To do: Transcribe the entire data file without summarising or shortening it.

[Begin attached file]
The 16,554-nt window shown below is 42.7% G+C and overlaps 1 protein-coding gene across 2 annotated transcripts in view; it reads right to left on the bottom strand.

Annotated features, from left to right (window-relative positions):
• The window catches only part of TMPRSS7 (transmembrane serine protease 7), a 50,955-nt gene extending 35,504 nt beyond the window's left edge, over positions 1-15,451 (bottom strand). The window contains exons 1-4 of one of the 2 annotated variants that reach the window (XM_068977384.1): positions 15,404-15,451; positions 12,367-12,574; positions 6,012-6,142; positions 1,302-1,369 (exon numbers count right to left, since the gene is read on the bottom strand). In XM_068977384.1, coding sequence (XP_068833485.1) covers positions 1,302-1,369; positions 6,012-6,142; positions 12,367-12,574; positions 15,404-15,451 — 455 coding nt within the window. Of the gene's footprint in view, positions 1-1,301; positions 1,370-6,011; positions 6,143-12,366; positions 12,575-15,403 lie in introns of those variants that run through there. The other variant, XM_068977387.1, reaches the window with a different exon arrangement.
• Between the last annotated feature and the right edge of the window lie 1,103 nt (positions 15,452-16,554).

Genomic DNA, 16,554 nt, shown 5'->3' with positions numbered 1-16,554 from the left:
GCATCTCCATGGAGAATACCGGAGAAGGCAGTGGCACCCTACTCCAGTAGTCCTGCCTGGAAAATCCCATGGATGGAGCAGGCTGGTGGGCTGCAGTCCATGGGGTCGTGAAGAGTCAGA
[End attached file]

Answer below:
The 16,554-nt window shown below is 42.7% G+C and overlaps 1 protein-coding gene across 2 annotated transcripts in view; it reads right to left on the bottom strand.

Annotated features, from left to right (window-relative positions):
• The window catches only part of TMPRSS7 (transmembrane serine protease 7), a 50,955-nt gene extending 35,504 nt beyond the window's left edge, over positions 1-15,451 (bottom strand). The window contains exons 1-4 of one of the 2 annotated variants that reach the window (XM_068977384.1): positions 15,404-15,451; positions 12,367-12,574; positions 6,012-6,142; positions 1,302-1,369 (exon numbers count right to left, since the gene is read on the bottom strand). In XM_068977384.1, coding sequence (XP_068833485.1) covers positions 1,302-1,369; positions 6,012-6,142; positions 12,367-12,574; positions 15,404-15,451 — 455 coding nt within the window. Of the gene's footprint in view, positions 1-1,301; positions 1,370-6,011; positions 6,143-12,366; positions 12,575-15,403 lie in introns of those variants that run through there. The other variant, XM_068977387.1, reaches the window with a different exon arrangement.
• Between the last annotated feature and the right edge of the window lie 1,103 nt (positions 15,452-16,554).

Genomic DNA, 16,554 nt, shown 5'->3' with positions numbered 1-16,554 from the left:
GCATCTCCATGGAGAATACCGGAGAAGGCAGTGGCACCCTACTCCAGTAGTCCTGCCTGGAAAATCCCATGGATGGAGCAGGCTGGTGGGCTGCAGTCCATGGGGTCGTGAAGAGTCAGA